The City of Toronto has announced the opening of two new emergency child care centres in order to support essential and critical service workers during the COVID-19 pandemic.
Both centres will be located downtown where the City has reportedly seen the most demand.
The first opens on April 13 at 34 Bathurst Street, and the second, located at 1125 Danforth Avenue, will open later this week.
Like the first four child care centres that opened on March 31, the new ones are located in existing City-run licensed child care facilities, and are staffed by City of Toronto child care workers.
Funded by the Province of Ontario, this licensed child care service is available at no cost to qualifying families for children under age 12, and operates 24-hours a day, 7 days a week.
Emergency child care services are reserved exclusively for children of essential and critical service workers identified in the Province of Ontario’s “List of Workers Eligible for Emergency Child Care,” who have no other alternatives.
The safest option for families, if possible, is to have children remain at home.
Once eligible workers complete and submit the online application, they will be contacted by Toronto Children’s Services staff if space is available. Child care spaces are are being offered on a first come, first served basis.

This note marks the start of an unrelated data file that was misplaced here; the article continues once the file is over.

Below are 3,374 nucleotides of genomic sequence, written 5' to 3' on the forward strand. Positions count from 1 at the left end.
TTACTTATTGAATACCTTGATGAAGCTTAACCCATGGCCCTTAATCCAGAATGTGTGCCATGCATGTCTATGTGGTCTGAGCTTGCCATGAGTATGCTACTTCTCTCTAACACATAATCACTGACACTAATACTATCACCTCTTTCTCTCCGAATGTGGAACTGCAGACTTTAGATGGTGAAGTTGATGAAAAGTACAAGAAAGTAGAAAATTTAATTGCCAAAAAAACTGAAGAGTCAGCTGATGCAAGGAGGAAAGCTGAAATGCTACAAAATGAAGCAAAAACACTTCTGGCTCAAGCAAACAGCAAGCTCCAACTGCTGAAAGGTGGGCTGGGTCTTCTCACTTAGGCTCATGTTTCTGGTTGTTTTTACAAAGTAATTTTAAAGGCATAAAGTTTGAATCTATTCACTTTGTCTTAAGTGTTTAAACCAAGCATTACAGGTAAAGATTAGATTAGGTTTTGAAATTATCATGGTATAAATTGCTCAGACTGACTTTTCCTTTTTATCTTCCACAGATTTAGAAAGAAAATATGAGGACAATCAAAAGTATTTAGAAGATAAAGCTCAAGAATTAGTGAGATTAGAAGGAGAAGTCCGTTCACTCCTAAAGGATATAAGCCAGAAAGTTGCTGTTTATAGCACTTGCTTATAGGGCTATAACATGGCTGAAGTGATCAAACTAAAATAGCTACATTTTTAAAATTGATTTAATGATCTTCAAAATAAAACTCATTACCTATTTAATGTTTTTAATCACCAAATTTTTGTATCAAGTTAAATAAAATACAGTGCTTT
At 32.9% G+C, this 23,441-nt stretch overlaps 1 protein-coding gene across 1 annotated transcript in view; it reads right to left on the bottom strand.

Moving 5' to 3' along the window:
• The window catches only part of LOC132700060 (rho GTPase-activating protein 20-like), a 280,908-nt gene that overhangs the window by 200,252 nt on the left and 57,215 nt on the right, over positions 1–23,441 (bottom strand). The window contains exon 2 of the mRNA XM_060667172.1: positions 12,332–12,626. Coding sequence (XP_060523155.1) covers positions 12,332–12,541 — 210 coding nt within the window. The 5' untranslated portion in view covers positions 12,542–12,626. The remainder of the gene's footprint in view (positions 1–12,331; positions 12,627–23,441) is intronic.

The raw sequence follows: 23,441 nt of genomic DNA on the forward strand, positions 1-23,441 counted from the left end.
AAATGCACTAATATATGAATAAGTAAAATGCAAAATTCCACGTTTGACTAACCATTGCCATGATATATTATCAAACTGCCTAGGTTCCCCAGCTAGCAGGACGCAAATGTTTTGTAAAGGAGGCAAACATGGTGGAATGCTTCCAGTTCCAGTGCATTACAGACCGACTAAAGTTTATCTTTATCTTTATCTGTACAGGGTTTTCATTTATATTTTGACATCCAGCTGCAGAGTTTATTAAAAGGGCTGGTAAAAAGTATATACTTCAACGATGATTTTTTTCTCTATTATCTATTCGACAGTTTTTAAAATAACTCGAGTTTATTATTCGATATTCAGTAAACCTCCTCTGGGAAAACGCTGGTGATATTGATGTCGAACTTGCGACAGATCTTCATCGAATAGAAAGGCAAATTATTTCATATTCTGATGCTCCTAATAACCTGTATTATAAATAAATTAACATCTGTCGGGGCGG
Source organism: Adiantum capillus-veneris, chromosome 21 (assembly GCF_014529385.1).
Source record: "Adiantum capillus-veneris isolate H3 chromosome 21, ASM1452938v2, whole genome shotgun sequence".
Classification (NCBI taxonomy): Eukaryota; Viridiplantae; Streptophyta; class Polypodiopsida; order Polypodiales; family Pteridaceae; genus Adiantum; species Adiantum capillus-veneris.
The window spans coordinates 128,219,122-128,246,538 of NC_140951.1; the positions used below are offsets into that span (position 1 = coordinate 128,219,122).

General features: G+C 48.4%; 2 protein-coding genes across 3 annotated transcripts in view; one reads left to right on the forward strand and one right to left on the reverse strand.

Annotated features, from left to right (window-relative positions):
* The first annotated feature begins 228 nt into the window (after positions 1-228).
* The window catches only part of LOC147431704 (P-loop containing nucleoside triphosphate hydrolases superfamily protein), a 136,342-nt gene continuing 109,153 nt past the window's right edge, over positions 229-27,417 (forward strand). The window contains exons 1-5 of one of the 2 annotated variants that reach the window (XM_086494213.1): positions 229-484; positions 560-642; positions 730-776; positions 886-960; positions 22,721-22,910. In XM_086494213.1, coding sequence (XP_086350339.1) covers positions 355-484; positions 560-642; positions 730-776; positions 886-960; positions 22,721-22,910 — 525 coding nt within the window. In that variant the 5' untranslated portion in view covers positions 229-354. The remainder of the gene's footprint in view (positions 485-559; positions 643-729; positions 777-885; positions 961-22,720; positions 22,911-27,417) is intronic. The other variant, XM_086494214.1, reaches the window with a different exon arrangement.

To date, Toronto is the only municipality in Ontario to offer this service since provincial approval was granted.
“I commend our staff for working so quickly with our partners at the Province of Ontario to scale up the emergency child care service for essential and critical service workers’ families,” Mayor John Tory said in a release.
“The response for this service has been tremendous and I’m pleased that we can expand it to help more of the heroes we rely on to fight COVID-19.”
Since launching the online application form at the end of March, more than 800 applications have been submitted, and nearly 200 children have been placed in care. Of the submitted applications, 71% were from front-line heath care workers — including Toronto Public Health and Long-Term Care — and first responders.
The City will continue to monitor demand for this service, and will prioritize child care space for front-line health care workers and first responders. If required, the City will work closely with provincial and community partners to expand the service.
Because physical distancing is difficult when caring for young children, additional measures are being taken in consultation with Toronto Public Health and Occupational Health and Safety to maintain a healthy and safe environment.
Precautions include daily screening of children and staff, increased disinfection, reduced group sizes and limiting the number of people in the centre to 50, as per Provincial order.